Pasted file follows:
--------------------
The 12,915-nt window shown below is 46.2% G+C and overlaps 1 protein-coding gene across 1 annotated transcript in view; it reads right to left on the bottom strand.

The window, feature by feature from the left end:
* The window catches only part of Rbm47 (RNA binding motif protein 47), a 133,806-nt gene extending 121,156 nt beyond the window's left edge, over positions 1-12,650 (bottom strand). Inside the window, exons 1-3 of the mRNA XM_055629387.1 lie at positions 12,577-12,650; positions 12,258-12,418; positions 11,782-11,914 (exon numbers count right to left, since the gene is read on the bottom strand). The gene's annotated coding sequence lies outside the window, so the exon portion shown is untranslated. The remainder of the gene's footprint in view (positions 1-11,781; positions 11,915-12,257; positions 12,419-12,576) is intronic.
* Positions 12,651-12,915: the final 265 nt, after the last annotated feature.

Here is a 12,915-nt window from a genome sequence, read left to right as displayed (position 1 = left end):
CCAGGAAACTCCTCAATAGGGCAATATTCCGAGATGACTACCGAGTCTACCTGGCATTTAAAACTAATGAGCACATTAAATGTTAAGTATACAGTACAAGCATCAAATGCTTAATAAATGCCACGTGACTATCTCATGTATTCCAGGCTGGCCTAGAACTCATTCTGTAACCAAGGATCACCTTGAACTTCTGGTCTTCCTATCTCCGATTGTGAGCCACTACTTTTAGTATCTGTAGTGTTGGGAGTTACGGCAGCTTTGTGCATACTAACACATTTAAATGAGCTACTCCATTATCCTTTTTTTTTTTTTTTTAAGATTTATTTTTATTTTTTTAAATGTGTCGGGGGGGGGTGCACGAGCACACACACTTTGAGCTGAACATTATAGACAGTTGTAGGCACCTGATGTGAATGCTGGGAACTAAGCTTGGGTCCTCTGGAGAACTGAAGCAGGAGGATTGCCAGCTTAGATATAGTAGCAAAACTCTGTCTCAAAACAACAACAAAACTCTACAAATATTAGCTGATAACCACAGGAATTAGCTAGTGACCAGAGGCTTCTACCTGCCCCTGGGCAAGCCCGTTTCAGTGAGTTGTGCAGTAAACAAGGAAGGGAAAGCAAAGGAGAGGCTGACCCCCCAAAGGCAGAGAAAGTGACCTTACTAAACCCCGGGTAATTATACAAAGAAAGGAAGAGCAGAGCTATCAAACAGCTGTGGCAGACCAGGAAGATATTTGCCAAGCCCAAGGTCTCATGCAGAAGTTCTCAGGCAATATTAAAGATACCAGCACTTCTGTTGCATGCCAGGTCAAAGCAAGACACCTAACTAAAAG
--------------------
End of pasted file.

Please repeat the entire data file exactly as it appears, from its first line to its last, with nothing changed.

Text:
The 12,915-nt window shown below is 46.2% G+C and overlaps 1 protein-coding gene across 1 annotated transcript in view; it reads right to left on the bottom strand.

The window, feature by feature from the left end:
* The window catches only part of Rbm47 (RNA binding motif protein 47), a 133,806-nt gene extending 121,156 nt beyond the window's left edge, over positions 1-12,650 (bottom strand). Inside the window, exons 1-3 of the mRNA XM_055629387.1 lie at positions 12,577-12,650; positions 12,258-12,418; positions 11,782-11,914 (exon numbers count right to left, since the gene is read on the bottom strand). The gene's annotated coding sequence lies outside the window, so the exon portion shown is untranslated. The remainder of the gene's footprint in view (positions 1-11,781; positions 11,915-12,257; positions 12,419-12,576) is intronic.
* Positions 12,651-12,915: the final 265 nt, after the last annotated feature.

Here is a 12,915-nt window from a genome sequence, read left to right as displayed (position 1 = left end):
CCAGGAAACTCCTCAATAGGGCAATATTCCGAGATGACTACCGAGTCTACCTGGCATTTAAAACTAATGAGCACATTAAATGTTAAGTATACAGTACAAGCATCAAATGCTTAATAAATGCCACGTGACTATCTCATGTATTCCAGGCTGGCCTAGAACTCATTCTGTAACCAAGGATCACCTTGAACTTCTGGTCTTCCTATCTCCGATTGTGAGCCACTACTTTTAGTATCTGTAGTGTTGGGAGTTACGGCAGCTTTGTGCATACTAACACATTTAAATGAGCTACTCCATTATCCTTTTTTTTTTTTTTTTAAGATTTATTTTTATTTTTTTAAATGTGTCGGGGGGGGGTGCACGAGCACACACACTTTGAGCTGAACATTATAGACAGTTGTAGGCACCTGATGTGAATGCTGGGAACTAAGCTTGGGTCCTCTGGAGAACTGAAGCAGGAGGATTGCCAGCTTAGATATAGTAGCAAAACTCTGTCTCAAAACAACAACAAAACTCTACAAATATTAGCTGATAACCACAGGAATTAGCTAGTGACCAGAGGCTTCTACCTGCCCCTGGGCAAGCCCGTTTCAGTGAGTTGTGCAGTAAACAAGGAAGGGAAAGCAAAGGAGAGGCTGACCCCCCAAAGGCAGAGAAAGTGACCTTACTAAACCCCGGGTAATTATACAAAGAAAGGAAGAGCAGAGCTATCAAACAGCTGTGGCAGACCAGGAAGATATTTGCCAAGCCCAAGGTCTCATGCAGAAGTTCTCAGGCAATATTAAAGATACCAGCACTTCTGTTGCATGCCAGGTCAAAGCAAGACACCTAACTAAAAG